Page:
We've discussed how looking at the amount of margin debt in the market can be used as a contrarian strategy: if margin debt is high, investors are optimistic, while if margin debt is low, pessimism is likely rampant, suggesting a buying opportunity may exist. But margin debt data is best applied to the market, whereas most investors are interested in individual stocks. Furthermore, margin debt data comes out a couple of months after the fact; since it can change very quickly, this data then becomes stale.
By Saj Karsan, Friday, January 22, 2010, 6:54 AM | contrarian strategy, short as a percent of float | 0 comments »
There is a useful contrarian indicator that takes care of those two problems, however (though it may introduce a few more as well). While value investors are known for perusing 52-week low lists in search of stocks that are out of favour, another way to measure the least popular stocks is by their short interest. If many investors have sold a company short, it shows 2 things. First, the market holds a lot of pessimism for this stock, and second, the shares sold short will have to be bought back at some point, indicating a potential bounce for the stock.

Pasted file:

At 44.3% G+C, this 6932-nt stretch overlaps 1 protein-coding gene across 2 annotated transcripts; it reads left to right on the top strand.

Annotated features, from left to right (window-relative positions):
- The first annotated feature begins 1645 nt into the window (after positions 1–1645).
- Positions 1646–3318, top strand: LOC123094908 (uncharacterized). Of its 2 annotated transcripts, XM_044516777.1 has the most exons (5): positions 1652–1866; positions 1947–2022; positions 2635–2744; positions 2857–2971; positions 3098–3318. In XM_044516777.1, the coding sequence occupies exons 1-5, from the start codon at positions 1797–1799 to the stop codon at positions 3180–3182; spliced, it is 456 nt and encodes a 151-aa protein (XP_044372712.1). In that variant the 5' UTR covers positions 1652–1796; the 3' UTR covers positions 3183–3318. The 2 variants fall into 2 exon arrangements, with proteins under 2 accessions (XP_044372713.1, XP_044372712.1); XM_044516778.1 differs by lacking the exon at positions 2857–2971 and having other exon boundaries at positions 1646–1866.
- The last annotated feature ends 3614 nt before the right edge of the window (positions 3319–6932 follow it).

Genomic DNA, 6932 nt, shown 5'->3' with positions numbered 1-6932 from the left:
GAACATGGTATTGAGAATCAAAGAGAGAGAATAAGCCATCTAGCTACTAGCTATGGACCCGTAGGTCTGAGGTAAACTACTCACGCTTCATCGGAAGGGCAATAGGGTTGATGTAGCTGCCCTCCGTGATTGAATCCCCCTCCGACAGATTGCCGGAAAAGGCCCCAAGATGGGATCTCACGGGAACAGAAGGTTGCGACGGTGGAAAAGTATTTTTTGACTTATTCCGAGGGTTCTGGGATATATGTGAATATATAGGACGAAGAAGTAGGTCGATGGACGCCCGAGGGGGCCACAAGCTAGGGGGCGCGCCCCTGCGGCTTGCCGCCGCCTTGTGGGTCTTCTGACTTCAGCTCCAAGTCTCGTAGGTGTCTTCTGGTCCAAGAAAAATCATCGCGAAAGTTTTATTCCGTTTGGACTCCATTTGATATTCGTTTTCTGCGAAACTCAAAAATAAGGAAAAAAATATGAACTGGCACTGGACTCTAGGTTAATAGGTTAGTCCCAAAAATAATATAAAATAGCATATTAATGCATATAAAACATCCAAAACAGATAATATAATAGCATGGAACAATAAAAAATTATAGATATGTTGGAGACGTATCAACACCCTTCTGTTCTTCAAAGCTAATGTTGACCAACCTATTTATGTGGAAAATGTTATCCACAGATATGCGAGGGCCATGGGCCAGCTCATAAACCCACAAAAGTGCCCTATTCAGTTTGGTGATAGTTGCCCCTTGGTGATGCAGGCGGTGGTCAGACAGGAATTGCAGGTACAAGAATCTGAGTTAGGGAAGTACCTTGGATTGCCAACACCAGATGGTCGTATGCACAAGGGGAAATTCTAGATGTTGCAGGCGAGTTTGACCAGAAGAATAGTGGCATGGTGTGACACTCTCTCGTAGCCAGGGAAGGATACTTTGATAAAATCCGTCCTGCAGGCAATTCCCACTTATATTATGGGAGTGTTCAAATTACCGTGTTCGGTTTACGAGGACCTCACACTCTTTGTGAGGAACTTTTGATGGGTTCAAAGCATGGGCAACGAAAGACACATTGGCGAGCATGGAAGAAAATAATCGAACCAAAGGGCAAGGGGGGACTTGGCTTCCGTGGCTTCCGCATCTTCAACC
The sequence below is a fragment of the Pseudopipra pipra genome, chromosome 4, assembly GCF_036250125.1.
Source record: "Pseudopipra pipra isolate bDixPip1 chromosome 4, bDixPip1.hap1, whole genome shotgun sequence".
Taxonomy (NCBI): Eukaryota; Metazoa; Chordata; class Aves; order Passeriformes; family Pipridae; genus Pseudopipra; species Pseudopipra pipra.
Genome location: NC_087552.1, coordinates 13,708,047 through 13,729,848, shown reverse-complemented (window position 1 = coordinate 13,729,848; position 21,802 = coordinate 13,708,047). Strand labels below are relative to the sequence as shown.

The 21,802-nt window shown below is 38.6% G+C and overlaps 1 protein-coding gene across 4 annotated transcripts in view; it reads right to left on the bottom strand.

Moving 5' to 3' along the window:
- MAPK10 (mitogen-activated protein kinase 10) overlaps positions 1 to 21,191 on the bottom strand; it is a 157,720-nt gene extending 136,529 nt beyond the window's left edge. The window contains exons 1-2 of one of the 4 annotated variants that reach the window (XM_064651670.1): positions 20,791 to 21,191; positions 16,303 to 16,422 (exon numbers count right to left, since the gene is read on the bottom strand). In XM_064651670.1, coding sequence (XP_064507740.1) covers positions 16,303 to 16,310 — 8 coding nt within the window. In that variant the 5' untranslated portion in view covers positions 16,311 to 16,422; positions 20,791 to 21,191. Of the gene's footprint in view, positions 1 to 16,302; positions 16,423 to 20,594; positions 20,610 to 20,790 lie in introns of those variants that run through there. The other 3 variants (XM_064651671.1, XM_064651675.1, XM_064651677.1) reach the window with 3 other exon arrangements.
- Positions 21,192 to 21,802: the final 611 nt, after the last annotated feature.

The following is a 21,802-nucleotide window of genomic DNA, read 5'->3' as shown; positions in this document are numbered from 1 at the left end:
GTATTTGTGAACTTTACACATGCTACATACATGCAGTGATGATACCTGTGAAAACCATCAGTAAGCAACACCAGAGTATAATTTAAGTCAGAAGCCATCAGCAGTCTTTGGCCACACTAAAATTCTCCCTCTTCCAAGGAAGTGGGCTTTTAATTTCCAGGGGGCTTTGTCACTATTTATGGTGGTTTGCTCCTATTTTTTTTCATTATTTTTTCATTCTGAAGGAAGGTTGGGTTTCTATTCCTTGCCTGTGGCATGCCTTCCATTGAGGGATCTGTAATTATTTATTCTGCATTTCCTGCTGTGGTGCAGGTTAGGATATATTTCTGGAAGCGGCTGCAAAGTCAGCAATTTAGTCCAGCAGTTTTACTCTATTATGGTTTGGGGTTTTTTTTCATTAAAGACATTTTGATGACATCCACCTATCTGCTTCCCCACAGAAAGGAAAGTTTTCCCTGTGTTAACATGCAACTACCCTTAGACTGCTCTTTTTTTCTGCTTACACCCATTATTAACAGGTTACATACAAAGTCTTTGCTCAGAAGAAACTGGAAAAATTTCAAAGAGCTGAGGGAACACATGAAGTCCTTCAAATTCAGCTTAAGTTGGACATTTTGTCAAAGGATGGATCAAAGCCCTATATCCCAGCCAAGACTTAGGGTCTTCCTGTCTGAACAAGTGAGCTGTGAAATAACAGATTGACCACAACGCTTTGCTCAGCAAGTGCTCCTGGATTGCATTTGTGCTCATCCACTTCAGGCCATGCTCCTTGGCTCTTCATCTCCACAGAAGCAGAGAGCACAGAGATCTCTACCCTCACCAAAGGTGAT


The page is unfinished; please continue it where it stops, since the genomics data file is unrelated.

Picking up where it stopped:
Fortunately, twice a month the NYSE publishes the stocks which have the highest number of shares sold short as a percentage of their total shares. Several sources put this data in an easy-to-read format, including the Wall Street Journal. For various exchanges, a current list of the top 50 stocks with the highest short interest as a percentage of their float can be found here: